I have never heard a single one of his pieces live in America (or anywhere else for that matter), and I've been looking to for about thirty years.

    Benign was perhaps not exact -- but, I don't think that piece (Ravel in G) has much menace at all -- just lots of energy. The left-hander yes, but this one -- I don't see it.

By Jicotea on Saturday, February 7, 1998 - 11:36 am:
    Sorry about the (yech). Delius is on my z-minus list, in Hell with Cyril Scott. As for what's to be _felt_ in the two Ravel concertos, that's so subjective an, er, subject that maybe we shouldn't chase electrons around with it. Let it suffice to say I adore them both, and most other music by Maurice R.

By Sorabji on Saturday, February 7, 1998 - 06:28 pm:
    Mention of Sorabji's invective-filled glossolalia along with Ravel's "menacing" G Major concerto reminds me of the essay Sorabji wrote about the black humor of the finale to Beethoven's 7th. I have to admit to having never thought of that music in such a way, but maybe Sorabji had something there.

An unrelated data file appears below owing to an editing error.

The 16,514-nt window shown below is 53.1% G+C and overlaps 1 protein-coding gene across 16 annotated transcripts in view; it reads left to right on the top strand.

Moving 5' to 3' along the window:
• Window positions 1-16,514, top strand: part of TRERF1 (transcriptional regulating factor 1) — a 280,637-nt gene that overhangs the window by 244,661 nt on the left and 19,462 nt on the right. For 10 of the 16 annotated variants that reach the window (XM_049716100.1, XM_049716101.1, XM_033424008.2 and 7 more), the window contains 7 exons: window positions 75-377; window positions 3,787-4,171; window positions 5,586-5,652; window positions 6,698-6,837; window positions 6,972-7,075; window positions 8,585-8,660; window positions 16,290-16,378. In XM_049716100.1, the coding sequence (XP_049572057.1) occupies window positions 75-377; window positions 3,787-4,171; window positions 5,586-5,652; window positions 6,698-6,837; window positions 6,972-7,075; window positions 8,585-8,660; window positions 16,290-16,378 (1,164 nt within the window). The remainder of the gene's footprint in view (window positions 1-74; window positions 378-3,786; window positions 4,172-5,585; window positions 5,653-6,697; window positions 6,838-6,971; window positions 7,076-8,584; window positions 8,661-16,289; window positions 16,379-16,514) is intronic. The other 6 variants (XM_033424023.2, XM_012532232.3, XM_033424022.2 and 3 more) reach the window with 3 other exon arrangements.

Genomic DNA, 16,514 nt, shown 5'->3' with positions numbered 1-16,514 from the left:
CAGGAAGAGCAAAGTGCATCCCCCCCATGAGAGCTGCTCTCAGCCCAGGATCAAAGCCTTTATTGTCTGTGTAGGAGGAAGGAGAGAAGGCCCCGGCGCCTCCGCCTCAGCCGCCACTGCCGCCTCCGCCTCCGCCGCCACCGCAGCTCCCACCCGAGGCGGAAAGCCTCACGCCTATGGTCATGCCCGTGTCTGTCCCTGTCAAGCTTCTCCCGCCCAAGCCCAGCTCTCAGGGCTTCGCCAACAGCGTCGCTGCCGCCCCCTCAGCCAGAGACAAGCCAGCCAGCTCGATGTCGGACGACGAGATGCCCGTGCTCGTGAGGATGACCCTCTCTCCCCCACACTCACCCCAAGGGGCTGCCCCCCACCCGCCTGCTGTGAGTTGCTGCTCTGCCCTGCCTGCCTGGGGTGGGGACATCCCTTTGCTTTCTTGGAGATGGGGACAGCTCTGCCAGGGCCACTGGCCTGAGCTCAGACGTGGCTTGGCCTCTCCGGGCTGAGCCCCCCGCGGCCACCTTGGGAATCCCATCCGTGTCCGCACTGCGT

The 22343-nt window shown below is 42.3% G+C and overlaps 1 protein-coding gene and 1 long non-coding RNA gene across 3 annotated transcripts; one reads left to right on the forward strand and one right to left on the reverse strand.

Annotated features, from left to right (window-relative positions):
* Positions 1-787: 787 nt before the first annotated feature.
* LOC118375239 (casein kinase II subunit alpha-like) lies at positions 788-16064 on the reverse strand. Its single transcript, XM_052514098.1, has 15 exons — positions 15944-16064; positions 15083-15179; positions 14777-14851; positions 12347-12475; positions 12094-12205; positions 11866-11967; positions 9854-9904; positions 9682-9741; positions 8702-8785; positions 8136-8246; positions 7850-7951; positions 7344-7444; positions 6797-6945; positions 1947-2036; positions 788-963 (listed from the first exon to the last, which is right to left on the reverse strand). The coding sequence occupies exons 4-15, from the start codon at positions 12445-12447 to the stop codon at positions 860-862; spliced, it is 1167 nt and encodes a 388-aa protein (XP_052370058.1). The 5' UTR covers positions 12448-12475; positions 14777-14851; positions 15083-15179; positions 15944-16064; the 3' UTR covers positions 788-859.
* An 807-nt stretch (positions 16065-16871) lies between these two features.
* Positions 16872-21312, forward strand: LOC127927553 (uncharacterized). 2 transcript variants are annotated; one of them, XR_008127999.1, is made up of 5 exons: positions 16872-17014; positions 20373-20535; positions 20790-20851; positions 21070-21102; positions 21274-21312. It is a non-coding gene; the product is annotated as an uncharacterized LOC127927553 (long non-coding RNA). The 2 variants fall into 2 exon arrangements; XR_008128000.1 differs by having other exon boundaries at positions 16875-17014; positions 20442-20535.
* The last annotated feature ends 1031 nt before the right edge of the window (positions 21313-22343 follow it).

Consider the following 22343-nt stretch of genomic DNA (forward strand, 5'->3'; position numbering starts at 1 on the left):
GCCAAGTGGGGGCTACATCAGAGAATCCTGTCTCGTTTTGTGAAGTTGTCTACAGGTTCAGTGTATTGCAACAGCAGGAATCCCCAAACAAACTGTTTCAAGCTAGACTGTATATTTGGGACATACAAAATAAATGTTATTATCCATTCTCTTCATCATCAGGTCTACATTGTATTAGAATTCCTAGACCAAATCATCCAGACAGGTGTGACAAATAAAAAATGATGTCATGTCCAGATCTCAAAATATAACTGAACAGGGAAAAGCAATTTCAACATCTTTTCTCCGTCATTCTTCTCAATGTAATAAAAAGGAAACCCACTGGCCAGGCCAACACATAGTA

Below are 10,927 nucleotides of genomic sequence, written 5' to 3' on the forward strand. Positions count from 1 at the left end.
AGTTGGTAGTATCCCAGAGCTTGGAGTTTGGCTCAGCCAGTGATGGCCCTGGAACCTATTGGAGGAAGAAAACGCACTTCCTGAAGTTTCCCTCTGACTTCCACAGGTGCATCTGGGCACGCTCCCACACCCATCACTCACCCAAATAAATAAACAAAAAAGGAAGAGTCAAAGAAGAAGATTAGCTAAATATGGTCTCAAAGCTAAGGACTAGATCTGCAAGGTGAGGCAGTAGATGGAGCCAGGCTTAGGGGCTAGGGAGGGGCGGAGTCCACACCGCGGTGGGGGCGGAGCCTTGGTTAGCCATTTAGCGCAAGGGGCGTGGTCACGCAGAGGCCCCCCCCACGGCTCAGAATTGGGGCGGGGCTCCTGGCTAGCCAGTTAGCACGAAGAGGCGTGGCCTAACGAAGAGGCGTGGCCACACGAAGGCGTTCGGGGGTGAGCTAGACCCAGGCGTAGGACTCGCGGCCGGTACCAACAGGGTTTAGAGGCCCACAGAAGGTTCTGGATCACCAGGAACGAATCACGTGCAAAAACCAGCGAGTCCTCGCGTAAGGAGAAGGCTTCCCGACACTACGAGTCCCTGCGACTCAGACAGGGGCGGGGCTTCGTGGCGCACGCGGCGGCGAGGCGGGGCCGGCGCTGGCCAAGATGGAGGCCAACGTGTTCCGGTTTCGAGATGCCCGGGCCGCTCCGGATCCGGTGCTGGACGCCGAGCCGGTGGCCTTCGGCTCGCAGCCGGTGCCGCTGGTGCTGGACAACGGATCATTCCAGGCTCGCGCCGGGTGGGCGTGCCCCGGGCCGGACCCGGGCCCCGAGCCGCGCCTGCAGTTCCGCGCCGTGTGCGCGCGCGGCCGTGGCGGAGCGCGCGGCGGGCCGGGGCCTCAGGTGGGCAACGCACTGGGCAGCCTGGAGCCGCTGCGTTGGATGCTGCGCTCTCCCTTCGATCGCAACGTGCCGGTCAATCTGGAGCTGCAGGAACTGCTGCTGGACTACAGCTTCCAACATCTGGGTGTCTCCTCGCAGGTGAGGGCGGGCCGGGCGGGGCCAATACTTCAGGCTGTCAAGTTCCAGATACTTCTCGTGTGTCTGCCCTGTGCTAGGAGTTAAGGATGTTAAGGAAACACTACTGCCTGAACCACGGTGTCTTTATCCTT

When I think of black humor in music I think mostly of Mahler and maybe Alkan.

    But that finale to Beethoven 7 is usually performed as such upbeat, heroic music. I wonder how it would sound had Sorabji himself conducted it.

    There is, somewhere out on the net, an extremely well-done midi arrangement of Ravel's G Major Concerto, which is also one of my all-time favorite pieces. That and maybe the Saint-Saens Intro/Rondo.

    Delius turned into a senile monster in his old age, as I remember reading. Growing up in Florida, though, I was always intrigued by any composer who would write a "Florida" suite.